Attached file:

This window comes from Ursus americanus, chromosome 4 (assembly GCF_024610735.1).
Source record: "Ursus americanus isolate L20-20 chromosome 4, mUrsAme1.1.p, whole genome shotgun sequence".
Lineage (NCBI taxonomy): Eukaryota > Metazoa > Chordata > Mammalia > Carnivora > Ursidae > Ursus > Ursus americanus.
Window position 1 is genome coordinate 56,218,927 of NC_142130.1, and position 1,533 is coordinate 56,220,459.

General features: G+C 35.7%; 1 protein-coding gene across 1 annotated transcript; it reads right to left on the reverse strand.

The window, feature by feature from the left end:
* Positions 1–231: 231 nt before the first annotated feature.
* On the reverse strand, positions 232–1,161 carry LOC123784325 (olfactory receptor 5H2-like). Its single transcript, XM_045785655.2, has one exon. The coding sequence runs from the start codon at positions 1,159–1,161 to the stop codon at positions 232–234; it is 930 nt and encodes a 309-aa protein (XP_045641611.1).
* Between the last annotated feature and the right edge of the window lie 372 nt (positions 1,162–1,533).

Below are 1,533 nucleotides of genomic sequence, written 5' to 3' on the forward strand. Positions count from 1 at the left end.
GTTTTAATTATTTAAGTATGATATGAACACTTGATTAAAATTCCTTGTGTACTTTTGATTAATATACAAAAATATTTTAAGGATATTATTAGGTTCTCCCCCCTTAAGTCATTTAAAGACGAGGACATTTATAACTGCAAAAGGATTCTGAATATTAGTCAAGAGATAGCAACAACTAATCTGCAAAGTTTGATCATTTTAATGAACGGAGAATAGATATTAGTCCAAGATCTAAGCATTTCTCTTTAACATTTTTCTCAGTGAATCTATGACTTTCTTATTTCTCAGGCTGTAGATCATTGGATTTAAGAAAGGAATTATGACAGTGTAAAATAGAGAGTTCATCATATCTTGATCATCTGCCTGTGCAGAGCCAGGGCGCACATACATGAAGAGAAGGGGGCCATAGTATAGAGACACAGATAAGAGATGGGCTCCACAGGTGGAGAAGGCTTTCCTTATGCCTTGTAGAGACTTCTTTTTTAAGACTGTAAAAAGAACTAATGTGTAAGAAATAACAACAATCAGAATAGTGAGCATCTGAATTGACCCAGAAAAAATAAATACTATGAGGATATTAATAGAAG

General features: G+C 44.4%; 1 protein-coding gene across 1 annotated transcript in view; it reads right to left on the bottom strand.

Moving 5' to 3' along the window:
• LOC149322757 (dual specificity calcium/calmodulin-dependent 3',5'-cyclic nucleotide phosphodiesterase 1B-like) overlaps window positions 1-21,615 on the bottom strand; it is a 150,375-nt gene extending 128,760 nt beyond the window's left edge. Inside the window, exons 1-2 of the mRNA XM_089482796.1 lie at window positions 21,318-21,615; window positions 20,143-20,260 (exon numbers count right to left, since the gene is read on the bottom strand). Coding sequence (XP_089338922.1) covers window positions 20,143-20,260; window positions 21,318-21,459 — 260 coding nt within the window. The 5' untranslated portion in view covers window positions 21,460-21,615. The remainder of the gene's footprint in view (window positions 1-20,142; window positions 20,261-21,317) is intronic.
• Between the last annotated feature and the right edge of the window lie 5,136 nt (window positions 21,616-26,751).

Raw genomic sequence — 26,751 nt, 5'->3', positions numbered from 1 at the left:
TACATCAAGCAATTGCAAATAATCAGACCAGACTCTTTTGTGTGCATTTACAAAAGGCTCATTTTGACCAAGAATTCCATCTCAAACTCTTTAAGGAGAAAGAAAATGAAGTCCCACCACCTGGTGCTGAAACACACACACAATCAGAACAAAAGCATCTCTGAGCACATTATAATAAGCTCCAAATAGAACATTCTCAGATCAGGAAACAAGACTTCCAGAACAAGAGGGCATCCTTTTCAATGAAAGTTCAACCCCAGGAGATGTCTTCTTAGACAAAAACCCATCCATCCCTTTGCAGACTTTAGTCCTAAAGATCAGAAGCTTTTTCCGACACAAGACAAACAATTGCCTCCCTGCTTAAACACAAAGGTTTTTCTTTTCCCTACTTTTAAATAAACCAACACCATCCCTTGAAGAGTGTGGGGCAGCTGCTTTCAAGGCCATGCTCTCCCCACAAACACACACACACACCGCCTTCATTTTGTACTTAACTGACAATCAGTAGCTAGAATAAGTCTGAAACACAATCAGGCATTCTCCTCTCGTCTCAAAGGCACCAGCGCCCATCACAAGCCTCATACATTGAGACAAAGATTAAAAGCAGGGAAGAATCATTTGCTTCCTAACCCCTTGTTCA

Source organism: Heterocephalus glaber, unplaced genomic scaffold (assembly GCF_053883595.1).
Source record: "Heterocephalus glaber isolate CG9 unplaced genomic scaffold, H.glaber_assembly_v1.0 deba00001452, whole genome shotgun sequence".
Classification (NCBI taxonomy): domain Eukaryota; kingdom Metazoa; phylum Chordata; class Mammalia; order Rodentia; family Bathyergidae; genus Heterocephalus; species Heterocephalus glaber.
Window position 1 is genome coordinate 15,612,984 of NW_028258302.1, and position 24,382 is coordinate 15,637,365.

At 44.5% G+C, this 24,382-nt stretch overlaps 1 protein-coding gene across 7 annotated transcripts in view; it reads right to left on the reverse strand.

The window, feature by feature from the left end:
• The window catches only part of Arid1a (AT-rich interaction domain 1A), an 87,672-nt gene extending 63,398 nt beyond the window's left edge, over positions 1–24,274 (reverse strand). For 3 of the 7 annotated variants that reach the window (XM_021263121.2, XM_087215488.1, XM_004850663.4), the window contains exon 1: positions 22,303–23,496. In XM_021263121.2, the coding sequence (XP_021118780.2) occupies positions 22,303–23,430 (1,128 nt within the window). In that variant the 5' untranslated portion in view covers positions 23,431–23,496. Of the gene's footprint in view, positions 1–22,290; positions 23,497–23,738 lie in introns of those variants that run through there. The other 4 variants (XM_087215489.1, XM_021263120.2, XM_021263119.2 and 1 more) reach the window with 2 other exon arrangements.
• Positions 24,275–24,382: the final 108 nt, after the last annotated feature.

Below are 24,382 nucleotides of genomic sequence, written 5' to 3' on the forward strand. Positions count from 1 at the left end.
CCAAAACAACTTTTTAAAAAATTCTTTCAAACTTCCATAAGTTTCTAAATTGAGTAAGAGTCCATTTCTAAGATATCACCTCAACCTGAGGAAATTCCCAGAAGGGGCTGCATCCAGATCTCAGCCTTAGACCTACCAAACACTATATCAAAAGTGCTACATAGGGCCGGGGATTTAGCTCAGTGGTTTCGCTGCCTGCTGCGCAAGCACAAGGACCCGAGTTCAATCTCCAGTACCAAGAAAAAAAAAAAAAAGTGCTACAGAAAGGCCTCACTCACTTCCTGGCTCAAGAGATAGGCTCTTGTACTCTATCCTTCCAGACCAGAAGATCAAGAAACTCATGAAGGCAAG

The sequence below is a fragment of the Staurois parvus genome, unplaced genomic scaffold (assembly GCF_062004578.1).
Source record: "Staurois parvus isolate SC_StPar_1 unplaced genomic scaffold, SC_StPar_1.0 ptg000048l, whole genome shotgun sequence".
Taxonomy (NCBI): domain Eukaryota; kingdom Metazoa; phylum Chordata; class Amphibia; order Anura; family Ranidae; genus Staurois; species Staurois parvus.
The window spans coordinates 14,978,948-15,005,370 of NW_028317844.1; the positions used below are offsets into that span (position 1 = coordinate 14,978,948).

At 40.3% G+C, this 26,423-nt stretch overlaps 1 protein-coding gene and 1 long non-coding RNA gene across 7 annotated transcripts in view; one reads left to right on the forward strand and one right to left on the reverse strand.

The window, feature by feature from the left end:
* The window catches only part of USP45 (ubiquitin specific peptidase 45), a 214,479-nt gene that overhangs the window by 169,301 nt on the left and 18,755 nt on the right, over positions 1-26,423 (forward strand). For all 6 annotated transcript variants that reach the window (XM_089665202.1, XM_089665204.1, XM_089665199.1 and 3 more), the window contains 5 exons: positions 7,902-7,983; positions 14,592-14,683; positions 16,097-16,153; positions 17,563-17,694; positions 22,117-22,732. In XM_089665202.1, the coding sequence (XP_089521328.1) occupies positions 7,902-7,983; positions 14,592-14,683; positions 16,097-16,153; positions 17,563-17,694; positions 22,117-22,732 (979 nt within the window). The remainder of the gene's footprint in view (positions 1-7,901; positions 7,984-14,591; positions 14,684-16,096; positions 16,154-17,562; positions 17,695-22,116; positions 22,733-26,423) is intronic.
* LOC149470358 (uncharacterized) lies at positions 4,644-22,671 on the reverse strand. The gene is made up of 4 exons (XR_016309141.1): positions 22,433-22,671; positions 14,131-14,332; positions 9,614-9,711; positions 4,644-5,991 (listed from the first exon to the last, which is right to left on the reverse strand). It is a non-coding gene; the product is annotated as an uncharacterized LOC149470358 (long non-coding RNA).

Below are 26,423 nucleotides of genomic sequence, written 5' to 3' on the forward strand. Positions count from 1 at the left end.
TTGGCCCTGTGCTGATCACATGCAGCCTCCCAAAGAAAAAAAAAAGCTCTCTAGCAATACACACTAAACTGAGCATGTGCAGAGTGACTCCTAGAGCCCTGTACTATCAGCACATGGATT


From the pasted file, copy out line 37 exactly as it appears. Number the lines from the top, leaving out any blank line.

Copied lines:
TTGGCCCTGTGCTGATCACATGCAGCCTCCCAAAGAAAAAAAAAAGCTCTCTAGCAATACACACTAAACTGAGCATGTGCAGAGTGACTCCTAGAGCCCTGTACTATCAGCACATGGATT